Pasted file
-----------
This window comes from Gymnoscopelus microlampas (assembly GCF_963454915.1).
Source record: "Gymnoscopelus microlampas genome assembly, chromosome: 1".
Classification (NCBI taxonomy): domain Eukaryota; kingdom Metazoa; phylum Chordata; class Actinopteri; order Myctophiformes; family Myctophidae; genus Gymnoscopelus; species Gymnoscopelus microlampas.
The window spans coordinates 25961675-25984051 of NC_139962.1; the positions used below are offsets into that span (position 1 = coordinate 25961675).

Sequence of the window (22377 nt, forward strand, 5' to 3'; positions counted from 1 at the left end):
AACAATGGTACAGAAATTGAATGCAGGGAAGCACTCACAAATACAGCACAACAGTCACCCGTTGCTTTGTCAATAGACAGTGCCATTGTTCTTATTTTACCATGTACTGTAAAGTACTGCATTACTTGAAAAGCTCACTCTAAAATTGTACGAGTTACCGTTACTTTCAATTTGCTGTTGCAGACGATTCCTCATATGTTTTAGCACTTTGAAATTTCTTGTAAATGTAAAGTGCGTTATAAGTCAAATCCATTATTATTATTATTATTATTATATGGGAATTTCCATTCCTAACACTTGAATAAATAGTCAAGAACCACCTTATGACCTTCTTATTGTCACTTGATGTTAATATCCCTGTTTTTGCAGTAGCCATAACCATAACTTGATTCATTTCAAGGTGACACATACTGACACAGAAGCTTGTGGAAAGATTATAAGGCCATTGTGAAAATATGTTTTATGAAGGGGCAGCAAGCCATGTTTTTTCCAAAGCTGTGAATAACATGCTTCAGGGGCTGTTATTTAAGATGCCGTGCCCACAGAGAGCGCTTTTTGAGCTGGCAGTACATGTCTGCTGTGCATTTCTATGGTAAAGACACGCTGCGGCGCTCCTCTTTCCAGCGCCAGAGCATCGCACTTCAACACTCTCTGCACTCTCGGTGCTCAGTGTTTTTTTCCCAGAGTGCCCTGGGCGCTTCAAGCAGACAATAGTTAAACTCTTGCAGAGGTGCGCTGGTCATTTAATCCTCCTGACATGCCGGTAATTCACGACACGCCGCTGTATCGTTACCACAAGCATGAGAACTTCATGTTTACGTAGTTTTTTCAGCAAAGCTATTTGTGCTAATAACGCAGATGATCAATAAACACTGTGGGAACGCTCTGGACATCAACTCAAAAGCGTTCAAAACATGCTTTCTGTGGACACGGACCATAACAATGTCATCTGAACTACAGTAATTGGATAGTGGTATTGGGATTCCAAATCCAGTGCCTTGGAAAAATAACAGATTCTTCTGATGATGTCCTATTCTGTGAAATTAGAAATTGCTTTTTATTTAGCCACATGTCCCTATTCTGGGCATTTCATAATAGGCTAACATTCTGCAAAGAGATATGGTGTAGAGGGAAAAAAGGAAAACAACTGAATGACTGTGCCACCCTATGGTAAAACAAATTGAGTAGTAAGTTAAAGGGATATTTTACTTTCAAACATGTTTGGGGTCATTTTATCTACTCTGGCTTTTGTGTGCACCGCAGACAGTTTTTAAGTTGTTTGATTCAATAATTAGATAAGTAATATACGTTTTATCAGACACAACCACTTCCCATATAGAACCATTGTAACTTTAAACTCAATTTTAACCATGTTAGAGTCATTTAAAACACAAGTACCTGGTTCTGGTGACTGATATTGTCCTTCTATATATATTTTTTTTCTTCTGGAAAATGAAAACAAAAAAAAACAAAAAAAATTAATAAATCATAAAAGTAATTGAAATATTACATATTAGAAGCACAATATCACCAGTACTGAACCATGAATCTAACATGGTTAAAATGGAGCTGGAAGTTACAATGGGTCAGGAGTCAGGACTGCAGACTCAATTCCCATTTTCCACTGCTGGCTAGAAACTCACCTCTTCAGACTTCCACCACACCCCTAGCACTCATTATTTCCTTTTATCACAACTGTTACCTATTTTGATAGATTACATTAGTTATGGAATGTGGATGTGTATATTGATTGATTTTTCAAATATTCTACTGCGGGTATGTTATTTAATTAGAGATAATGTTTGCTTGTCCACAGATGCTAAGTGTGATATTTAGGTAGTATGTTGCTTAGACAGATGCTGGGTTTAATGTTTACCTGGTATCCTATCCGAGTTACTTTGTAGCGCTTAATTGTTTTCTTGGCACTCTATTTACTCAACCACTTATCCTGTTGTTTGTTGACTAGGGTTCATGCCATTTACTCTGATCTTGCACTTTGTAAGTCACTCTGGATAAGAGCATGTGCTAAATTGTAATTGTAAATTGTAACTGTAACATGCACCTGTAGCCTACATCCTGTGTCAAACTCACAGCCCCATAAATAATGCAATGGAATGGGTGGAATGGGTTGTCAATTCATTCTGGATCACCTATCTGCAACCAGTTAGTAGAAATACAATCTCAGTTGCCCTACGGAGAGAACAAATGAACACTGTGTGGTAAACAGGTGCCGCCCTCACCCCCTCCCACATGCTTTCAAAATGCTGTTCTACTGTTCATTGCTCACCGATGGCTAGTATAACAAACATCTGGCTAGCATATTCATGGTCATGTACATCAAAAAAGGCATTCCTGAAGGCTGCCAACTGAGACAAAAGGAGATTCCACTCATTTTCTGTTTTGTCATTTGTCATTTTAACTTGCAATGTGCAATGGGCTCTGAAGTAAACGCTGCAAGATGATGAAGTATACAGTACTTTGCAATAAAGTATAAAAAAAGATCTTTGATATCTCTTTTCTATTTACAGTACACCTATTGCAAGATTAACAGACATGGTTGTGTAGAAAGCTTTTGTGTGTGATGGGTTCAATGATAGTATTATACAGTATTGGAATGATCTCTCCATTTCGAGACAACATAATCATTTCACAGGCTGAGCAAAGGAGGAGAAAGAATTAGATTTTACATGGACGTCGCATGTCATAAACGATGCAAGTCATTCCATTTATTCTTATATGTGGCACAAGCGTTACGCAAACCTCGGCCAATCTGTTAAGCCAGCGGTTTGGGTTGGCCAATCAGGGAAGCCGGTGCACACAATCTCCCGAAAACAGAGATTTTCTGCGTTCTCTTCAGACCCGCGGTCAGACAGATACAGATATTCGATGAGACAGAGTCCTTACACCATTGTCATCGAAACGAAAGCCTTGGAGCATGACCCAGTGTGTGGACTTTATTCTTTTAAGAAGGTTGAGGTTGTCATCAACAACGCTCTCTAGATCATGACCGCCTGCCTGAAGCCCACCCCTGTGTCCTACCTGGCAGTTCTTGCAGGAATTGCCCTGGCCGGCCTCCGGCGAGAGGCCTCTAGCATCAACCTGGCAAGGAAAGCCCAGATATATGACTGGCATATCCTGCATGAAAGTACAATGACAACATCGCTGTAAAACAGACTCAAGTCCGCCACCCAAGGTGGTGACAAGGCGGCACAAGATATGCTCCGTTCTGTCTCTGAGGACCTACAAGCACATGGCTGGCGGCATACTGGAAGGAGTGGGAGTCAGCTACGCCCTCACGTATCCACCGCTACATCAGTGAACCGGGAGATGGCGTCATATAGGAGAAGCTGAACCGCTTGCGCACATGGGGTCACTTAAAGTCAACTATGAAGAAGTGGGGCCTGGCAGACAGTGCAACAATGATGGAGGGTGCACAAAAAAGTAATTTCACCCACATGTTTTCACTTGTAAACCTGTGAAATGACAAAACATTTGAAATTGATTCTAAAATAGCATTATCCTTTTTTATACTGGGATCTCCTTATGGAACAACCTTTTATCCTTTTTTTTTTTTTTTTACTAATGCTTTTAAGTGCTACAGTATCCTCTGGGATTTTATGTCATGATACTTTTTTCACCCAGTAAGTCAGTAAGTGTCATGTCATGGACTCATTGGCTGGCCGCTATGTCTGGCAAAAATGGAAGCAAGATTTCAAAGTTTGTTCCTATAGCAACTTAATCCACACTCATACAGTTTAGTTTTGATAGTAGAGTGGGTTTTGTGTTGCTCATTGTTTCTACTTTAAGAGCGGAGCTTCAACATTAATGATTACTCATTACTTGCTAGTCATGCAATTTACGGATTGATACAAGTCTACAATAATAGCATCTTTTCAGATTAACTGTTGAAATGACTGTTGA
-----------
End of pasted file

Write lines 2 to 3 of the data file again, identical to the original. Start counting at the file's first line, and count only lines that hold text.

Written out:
Source record: "Gymnoscopelus microlampas genome assembly, chromosome: 1".
Classification (NCBI taxonomy): domain Eukaryota; kingdom Metazoa; phylum Chordata; class Actinopteri; order Myctophiformes; family Myctophidae; genus Gymnoscopelus; species Gymnoscopelus microlampas.